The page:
5 Things I Love About: X3: Terran Conflict

One of the early reviews on SLC Gaming is of X3: Terran Conflict, a space combat and trading simulator for the PC. Back when I reviewed it, I enjoyed the game, but at the time wasn’t really into it. I’d yet to truly explore it and examine it.

A few months ago, I decided to buckle down, start a new game on X3 and stick with it. Though the game is often slow, playing a serious, contiguous X3 game has shown me why I really love X3 and the space sim genre.

#1: The Pace

While Virtual-On or Armored Core or Virtua Fighter might get my heartrate up and my adrenaline flowing, X3 is precisely the type of game I could play for eight or more hours straight. The pace is slow and things take a relatively long time to happen, but that gives me time to think and plan out my next move. While a game like Dead or Alive draws upon my instincts, practice, and muscle memory, X3 runs on brain power, x3screen00023and in a world where even the strategy games have become twitch-based, it’s refreshing to play a game that gives me time to process what’s going on and run things in my head before acting.

A game like X3 is the perfect kind of game for those lazy days-off with nothing important going on. It’s the perfect kind of game for those days where you can wake up on your own time and spend the day bathed in the light of your computer monitor, playing the same videogame for a third of the day as you fight pirates, transport goods, and build your corporate space empire.

#2: The Depth and the World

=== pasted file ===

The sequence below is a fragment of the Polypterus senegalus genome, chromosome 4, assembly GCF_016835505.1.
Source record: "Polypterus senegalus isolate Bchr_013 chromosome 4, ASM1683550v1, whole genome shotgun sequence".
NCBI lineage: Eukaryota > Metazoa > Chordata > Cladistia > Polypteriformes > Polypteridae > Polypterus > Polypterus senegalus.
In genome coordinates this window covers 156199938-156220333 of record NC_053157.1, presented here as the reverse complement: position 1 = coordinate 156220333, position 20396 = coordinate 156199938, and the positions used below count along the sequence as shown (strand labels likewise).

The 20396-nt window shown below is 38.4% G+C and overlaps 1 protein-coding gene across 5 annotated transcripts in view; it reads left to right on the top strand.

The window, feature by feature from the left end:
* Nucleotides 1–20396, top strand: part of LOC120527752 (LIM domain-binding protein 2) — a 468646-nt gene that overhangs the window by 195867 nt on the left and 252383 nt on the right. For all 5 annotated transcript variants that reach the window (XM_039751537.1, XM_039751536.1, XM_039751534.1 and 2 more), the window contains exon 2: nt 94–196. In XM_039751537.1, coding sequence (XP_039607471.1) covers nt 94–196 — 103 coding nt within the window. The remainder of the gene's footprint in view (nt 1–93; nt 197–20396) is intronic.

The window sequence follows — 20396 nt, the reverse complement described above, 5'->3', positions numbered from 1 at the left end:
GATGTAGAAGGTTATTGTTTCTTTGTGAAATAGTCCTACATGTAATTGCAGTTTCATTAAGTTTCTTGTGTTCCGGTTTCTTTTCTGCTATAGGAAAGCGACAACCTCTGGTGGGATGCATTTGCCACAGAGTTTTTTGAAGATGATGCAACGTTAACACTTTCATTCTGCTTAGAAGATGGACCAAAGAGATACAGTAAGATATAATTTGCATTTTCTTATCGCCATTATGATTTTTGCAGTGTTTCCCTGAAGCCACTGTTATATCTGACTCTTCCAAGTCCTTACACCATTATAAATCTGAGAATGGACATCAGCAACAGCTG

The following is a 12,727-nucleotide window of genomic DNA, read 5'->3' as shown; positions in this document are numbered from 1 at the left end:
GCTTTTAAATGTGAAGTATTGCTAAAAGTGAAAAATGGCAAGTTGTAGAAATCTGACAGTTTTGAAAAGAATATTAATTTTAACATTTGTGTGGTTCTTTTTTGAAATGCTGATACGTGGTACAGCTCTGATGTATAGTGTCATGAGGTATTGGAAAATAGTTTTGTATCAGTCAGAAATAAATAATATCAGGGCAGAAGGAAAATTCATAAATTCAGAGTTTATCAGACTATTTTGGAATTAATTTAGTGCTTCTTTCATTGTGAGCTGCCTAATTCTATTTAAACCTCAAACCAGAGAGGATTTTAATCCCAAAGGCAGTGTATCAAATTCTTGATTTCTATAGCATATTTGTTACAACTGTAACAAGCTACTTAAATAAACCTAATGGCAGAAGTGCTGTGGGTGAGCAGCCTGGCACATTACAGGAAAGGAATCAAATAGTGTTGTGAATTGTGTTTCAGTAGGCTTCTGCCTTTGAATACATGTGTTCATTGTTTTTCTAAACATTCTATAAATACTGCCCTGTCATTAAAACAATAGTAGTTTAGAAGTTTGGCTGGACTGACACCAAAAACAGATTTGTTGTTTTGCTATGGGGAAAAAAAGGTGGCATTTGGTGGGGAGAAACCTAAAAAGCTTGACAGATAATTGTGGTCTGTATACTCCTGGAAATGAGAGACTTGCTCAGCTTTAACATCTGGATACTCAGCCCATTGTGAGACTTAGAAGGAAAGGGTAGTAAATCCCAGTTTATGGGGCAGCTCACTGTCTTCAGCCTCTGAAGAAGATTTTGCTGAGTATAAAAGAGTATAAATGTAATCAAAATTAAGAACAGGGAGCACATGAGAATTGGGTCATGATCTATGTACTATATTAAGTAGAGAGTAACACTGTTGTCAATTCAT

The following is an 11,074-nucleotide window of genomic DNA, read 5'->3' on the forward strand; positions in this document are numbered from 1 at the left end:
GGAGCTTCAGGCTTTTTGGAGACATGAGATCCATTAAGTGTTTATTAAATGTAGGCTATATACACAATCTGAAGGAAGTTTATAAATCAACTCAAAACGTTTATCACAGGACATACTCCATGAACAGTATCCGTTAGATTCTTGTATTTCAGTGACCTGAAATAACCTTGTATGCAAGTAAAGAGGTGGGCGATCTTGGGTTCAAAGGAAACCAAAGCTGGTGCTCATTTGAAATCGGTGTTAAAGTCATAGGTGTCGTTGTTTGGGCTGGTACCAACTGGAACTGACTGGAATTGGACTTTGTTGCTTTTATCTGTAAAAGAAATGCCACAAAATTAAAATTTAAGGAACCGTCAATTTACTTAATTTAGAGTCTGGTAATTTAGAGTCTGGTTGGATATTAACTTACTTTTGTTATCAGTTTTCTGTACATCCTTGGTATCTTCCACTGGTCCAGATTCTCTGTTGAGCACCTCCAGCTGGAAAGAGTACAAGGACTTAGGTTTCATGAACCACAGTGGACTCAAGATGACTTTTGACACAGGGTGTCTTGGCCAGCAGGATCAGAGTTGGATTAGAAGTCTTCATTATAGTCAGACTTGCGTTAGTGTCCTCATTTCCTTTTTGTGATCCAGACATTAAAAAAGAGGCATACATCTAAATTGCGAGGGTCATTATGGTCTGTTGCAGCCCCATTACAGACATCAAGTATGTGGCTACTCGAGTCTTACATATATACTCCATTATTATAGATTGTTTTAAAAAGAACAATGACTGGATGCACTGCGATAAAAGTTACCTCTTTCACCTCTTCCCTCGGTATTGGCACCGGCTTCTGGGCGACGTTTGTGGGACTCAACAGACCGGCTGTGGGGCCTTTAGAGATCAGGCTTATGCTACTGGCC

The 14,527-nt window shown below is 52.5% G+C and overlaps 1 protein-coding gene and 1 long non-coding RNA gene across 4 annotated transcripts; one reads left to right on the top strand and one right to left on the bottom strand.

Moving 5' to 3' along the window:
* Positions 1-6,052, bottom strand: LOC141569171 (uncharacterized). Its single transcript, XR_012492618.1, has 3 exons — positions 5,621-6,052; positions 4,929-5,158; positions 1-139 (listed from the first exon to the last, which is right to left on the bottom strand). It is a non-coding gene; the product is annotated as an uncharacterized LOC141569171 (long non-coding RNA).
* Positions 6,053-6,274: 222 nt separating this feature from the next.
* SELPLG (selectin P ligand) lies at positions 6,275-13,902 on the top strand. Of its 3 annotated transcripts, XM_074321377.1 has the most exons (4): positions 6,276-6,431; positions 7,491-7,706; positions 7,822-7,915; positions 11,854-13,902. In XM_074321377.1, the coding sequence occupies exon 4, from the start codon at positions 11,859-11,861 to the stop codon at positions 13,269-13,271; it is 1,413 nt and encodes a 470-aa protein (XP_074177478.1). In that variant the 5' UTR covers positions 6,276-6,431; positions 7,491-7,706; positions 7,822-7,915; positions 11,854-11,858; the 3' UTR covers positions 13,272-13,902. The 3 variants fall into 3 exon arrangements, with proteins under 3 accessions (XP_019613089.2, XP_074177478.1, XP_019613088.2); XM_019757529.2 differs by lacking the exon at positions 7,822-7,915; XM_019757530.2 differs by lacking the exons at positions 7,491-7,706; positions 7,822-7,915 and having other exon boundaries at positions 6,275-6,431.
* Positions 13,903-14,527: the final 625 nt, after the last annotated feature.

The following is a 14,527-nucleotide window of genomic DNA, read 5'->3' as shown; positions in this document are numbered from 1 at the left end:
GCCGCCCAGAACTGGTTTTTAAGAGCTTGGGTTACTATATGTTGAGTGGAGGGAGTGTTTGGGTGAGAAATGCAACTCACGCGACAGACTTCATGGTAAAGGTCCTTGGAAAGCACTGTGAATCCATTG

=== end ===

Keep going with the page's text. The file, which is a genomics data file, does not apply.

A UFO sighting in space? It’s more likely than you think.

If you ever wanted to find a game with a truly living world, look no further than X3. With over two hundred sectors to travel to, a robust in-game economy, and a world that lives, moves, and changes on its own without the player needing to be there to witness it, the world of X3 is an absolute marvel to experience.


Akeela’s Beacon, a sector marked by its four artificial suns.

From the desolate debris field and space station ruins of President’s End to the vast stretches of empty space that characterize the Aldrin sectors. From the dense asteroid fields of Savage Spur to the bustling corporate industrial center in Legend’s Home. From the bustling hub sector of Argon Prime to the treacherous pirate-controlled sector Vestibule of Creation. From the majestic rings of Saturn to the high-security Earth sector.

A destroyed jumpgate. Who blew it up? Where did it lead? Little details like this give X3’s world wonder and mystery.

The combination of a massive universe, an incredibly diverse set of environments, and most importantly, the freedom to explore, expand, and exploit anywhere you please gives the game a size, scale, and scope that’s unrivaled by most other games. In addition, the player’s choices, small and large, have a very real impact on the world’s economy.

Local mass driver factories not churning out enough of the things to properly arm the corvettes you plan on buying? Set an ore mine down on a high-yield asteroid, build a food production plant, find out where energy cells sell for cheap, and supply that weapons factory yourself!

Think that pirate base is sitting on prime space-real-estate for your yet-to-be-constructed wheat farm? Blow it up! Just make sure you have enough warships to defend it when angry pirates show up to avenge their station.

A particular area not active enough for your liking? Crew a trading vessel with a sector trader and send him in to stimulate the economy!

#3: The Challenge

One of my early games. I didn’t last very long back then.

When I first started playing X3, I honestly had no idea what I was doing. The problem was that I was playing in the wrong mindset. I was expecting the game to be much easier than it actually is. I expected it to hold my hand. I expected to be able to do the first mission in the ship they gave me to start with.